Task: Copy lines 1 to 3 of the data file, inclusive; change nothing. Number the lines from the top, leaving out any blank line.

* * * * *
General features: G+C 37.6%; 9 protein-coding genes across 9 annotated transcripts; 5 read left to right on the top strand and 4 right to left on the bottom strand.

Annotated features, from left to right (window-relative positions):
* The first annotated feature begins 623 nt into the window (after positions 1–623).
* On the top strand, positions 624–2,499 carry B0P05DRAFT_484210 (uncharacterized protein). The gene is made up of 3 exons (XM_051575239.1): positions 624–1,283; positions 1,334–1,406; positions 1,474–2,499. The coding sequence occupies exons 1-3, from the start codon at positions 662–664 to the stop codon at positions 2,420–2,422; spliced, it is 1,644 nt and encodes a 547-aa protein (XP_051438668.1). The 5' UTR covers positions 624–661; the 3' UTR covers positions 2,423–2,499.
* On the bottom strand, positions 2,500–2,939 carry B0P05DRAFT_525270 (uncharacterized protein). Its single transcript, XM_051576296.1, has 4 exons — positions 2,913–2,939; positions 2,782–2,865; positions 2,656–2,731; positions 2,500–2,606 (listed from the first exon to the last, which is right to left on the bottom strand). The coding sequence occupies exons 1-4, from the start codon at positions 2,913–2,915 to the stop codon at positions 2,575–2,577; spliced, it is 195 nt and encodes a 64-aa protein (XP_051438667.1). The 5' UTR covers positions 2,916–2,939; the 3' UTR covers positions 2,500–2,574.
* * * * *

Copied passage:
General features: G+C 37.6%; 9 protein-coding genes across 9 annotated transcripts; 5 read left to right on the top strand and 4 right to left on the bottom strand.

Annotated features, from left to right (window-relative positions):
* The first annotated feature begins 623 nt into the window (after positions 1–623).